These and other concerns were presented to us during our meeting with the family representatives in the evening. Although some of the leaders can fluently speak in other dialects (Ilonggo and Cebuano), Roy translated our conversations into Tboli and vice-versa. We thanked them for the gracious accommodation and for allowing us to stay in their land. We also gave a small bag of grocery items to everyone present. At the back of my mind, I knew that the goodies would never be enough especially for a family of eight. But even so, they were very appreciative of our small gesture.
They also shared that they urgently needed bags of cement and steel bars to secure and cover their only potable water source. When it rains hard, the spring located somewhere in a nearby forest would get muddy. This would mean that they have to get their water supply in the lowlands, which I imagine is a very daunting task. But they were candid enough to say that they do not expect anything from our group. There were already hundreds who have trekked before us and their most important need has to this day, remained unaddressed.
On the larger scale of things, I cannot identify now the middle ground between developing the countryside and preserving its pristine environment, between using the region’s abundant natural resources to benefit a greater number of individuals and restraining its exploration for the even greater number of generations afterwards, and between the blessings of a rapidly flattening world and the need to protect an indigenous people’s cultural heritage. When we left Sitio Kangko the following morning, I found no easy answers to all these questions.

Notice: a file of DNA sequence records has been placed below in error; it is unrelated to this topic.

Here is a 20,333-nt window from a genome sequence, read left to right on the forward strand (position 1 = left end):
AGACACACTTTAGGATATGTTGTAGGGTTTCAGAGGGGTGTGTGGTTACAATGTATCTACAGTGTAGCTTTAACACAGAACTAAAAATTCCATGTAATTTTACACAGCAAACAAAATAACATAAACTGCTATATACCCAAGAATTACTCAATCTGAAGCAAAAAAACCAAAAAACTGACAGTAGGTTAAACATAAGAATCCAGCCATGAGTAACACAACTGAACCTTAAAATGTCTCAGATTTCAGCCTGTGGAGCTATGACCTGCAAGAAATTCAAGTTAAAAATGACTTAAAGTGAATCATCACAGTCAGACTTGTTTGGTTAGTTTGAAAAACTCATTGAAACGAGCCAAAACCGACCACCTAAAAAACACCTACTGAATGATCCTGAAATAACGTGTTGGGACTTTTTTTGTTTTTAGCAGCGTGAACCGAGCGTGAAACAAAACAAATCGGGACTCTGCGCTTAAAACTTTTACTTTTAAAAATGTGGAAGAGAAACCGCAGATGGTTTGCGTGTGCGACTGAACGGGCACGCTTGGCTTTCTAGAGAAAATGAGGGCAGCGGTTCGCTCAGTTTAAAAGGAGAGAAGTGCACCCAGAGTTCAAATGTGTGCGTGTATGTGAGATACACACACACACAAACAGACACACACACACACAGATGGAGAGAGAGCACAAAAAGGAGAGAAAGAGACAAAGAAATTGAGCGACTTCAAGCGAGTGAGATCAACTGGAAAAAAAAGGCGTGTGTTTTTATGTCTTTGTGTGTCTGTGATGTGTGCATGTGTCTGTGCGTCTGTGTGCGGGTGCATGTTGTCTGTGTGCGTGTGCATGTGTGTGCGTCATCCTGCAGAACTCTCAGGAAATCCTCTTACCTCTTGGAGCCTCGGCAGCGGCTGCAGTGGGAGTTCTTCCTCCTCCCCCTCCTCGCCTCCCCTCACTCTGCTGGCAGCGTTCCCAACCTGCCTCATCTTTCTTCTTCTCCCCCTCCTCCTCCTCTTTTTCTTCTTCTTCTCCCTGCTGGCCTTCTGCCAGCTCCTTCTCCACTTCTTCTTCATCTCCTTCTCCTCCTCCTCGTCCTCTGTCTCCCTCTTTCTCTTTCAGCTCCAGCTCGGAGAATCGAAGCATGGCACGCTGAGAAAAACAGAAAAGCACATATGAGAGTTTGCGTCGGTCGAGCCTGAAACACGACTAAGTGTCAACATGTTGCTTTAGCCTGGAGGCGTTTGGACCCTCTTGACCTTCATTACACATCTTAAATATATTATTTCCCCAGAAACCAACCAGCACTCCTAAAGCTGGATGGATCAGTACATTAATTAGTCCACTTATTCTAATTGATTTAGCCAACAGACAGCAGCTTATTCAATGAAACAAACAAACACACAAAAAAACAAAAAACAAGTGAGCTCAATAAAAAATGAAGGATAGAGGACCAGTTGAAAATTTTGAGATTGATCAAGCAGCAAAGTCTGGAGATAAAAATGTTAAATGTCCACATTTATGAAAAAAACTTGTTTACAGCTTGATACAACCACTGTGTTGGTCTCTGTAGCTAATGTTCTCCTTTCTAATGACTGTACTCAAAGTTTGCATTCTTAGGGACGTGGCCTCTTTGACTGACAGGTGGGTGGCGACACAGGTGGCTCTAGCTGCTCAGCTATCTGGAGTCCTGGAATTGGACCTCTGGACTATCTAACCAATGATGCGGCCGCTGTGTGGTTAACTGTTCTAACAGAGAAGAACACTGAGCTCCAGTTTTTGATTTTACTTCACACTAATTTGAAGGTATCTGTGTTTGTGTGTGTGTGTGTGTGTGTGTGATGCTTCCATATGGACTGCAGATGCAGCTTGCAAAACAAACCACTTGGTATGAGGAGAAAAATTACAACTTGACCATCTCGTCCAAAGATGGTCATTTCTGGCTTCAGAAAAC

But I do find hope in the inherent resiliency of the T’boli community at Sitio Kangko. They may have been experiencing difficulties in accessing certain goods and services for the time being, but their simple lifestyle and outlook in life may help them in their daily struggles.
For the mountaineers and birdwatchers who intend to go to Sitio Kangko anytime soon, please do not forget to bring bags of groceries for the families. Whenever your itinerary permits, play with the children, interact with the elders and visit all the 16 houses. And should the opportunity present itself, endeavor to give something lasting back to the community.
The author would like to thank Mr. Julius Mella for coordinating and making our trek to Sitio Kangko possible. For those who are interested, it would be best to contact the ACTS (Arts, Culture, Tourism and Sports) Promotions Unit of the South Cotabato Provincial Government for a safe and worthwhile journey to and from the community.
The ADB provides an accurate and piercing insight on poverty reduction among the Indigenous Peoples of the Philippines. Chapter 10 of this comprehensive report provides a national plan of action to effectively identify ‘the middle ground.’
If you who would like to know more how to help in concreting the community’s water source, leave me a line or your email addresses in the comments section of this blog entry.